The FDA has approved a six-week TMS protocol for treating depression. However, a recent study at Stanford University, entitled Stanford Accelerated Intelligent Neuromodulation Therapy for Treatment-Resistant Depression (SAINT-TRD), demonstrated that when TMS was delivered in a more intensive schedule and accelerated pace, it provided remission from depression in 90% of patients in as little as 3 to 5 days. These results were published online April 7, 2020, in the American Journal of Psychiatry. A follow-up study published on October 29, 2021, in the American Journal of Psychiatry entitled Stanford Neuromodulation Therapy (SNT): A Double-Blind Randomized Controlled Trial confirmed these results and renamed the procedure from SAINT TMS to SNT TMS.
In the Stanford study, patients underwent ten sessions per day of 10-minute treatments, with 50-minute breaks between treatments. Each treatment was a modified version of “Theta Burst” TMS, requiring specialized equipment. After a day of therapy, one study participant’s mood score indicated she was no longer depressed, while it took up to five days for other participants. On average, three days of therapy were enough for participants to experience relief from depression. The follow-up study showed virtually identical results to the original study.
We treat patients using the same parameters used in the Stanford study. The only difference in our approach is that we use an effective office-based method of finding the treatment location, called direct brain mapping, rather than a combination of MRI and computer modeling, as was used in the original studies.
We have been treating patients using Accelerated TMS at Cambridge Biotherapies™, and our experience has made us optimistic that this new treatment approach represents a paradigm shift in TMS therapy. The area of the brain we target with TMS to treat depression is the left dorsolateral prefrontal cortex (LDLPFC). This area is relatively underactive in patients with depression, and when we re-activate this region using TMS, the symptoms of depression often remit.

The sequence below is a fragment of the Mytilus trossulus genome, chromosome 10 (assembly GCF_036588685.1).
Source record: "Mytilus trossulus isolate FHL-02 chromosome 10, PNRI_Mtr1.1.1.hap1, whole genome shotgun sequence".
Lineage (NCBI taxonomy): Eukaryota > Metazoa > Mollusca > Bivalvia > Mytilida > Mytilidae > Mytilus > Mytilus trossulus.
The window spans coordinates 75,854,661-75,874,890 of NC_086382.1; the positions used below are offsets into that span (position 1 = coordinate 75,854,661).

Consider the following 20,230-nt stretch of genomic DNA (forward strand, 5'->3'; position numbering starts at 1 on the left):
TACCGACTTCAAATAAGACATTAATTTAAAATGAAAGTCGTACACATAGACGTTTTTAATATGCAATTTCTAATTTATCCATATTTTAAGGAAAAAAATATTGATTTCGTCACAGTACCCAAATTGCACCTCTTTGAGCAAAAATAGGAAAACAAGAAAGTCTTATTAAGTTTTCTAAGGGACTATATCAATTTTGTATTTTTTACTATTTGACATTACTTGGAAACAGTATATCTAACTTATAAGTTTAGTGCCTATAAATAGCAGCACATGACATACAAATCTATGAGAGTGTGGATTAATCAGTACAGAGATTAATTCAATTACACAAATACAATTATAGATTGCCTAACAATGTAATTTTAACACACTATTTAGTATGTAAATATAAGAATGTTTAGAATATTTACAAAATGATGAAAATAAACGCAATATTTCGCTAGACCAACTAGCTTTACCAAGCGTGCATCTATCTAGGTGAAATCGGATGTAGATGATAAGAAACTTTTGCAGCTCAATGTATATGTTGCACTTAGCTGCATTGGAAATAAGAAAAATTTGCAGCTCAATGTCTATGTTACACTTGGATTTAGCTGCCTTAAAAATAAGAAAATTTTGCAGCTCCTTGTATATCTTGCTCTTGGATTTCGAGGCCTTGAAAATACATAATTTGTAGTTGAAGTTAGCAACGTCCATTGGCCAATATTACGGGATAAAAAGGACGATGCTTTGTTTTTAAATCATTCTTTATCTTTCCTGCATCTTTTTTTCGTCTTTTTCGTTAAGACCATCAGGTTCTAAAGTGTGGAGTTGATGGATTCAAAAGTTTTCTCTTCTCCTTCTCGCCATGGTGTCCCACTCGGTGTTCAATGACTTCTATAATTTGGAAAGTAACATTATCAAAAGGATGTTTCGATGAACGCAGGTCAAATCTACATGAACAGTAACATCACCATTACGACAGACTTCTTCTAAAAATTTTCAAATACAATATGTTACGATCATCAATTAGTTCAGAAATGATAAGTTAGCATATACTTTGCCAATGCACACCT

There are two standard methods of locating the LDLPFC: the 5.5 cm rule and the F3 method.
Using the 5.5 cm rule, the clinician first places a paddle (referred to as a “coil”) that delivers single pulses of magnetic energy over the area of the patient’s head that roughly corresponds to the motor cortex, which is the part of the brain that controls all voluntary movement. By delivering individual pulses, the clinician isolates the location within the motor cortex that most reliably elicits activity from the contralateral (opposite) thumb. The treatment area is then marked 5.5 cm anterior to this spot.
The F3 method builds off the 10-20 system, used to locate sites for the placement of EEG (electroencephalography) leads. In the 10-20 system, the location referred to as F3 correlates to the LDLPFC. With the F3 method, three measurements of the patient’s head are taken, and then a computer program calculates corresponding measurements that allow the clinician to locate F3.
MRI and computer modeling together located the treatment areas in the Stanford study. On average, these areas were approximately 1 cm lateral to the F3 location. By finding the spot 1 cm lateral to F3 and using a coil that stimulates a large enough area, we can target the site that correlates to the location of all patients in the SNT studies whose treatment target areas were located using the combination of MRI and computer modeling.
Given that (1) our targeting method closely replicates the SNT method, and (2) we can deliver the same high-dose iTBS (intermittent theta burst) protocol that was used in the SNT studies, we have found that Accelerated TMS can offer results similar, if not identical to, SNT. To date, our years of expertise and experience supports this assertion.